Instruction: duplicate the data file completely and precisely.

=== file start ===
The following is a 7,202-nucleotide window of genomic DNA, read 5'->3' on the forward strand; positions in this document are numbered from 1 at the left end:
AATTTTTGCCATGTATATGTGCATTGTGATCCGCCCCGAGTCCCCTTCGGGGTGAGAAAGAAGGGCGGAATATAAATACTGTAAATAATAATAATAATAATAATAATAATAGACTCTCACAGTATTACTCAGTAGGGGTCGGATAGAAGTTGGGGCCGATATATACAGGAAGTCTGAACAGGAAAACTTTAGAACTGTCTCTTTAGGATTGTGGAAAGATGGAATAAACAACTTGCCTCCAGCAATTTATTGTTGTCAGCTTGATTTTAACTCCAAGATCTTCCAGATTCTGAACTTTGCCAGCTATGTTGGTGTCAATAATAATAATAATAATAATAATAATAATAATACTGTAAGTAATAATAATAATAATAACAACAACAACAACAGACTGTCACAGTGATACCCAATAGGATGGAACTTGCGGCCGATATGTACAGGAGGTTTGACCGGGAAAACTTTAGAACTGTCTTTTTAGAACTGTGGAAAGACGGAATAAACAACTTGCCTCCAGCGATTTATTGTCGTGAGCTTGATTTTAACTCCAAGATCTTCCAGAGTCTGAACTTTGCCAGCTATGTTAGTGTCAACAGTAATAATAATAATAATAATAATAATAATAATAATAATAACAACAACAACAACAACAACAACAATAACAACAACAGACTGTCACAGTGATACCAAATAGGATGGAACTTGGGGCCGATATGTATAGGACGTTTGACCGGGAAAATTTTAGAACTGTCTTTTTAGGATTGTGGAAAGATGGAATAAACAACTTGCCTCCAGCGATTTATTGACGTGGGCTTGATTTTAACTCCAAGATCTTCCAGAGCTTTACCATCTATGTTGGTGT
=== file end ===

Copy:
The following is a 7,202-nucleotide window of genomic DNA, read 5'->3' on the forward strand; positions in this document are numbered from 1 at the left end:
AATTTTTGCCATGTATATGTGCATTGTGATCCGCCCCGAGTCCCCTTCGGGGTGAGAAAGAAGGGCGGAATATAAATACTGTAAATAATAATAATAATAATAATAATAATAGACTCTCACAGTATTACTCAGTAGGGGTCGGATAGAAGTTGGGGCCGATATATACAGGAAGTCTGAACAGGAAAACTTTAGAACTGTCTCTTTAGGATTGTGGAAAGATGGAATAAACAACTTGCCTCCAGCAATTTATTGTTGTCAGCTTGATTTTAACTCCAAGATCTTCCAGATTCTGAACTTTGCCAGCTATGTTGGTGTCAATAATAATAATAATAATAATAATAATAATAATACTGTAAGTAATAATAATAATAATAACAACAACAACAACAGACTGTCACAGTGATACCCAATAGGATGGAACTTGCGGCCGATATGTACAGGAGGTTTGACCGGGAAAACTTTAGAACTGTCTTTTTAGAACTGTGGAAAGACGGAATAAACAACTTGCCTCCAGCGATTTATTGTCGTGAGCTTGATTTTAACTCCAAGATCTTCCAGAGTCTGAACTTTGCCAGCTATGTTAGTGTCAACAGTAATAATAATAATAATAATAATAATAATAATAATAATAACAACAACAACAACAACAACAACAATAACAACAACAGACTGTCACAGTGATACCAAATAGGATGGAACTTGGGGCCGATATGTATAGGACGTTTGACCGGGAAAATTTTAGAACTGTCTTTTTAGGATTGTGGAAAGATGGAATAAACAACTTGCCTCCAGCGATTTATTGACGTGGGCTTGATTTTAACTCCAAGATCTTCCAGAGCTTTACCATCTATGTTGGTGT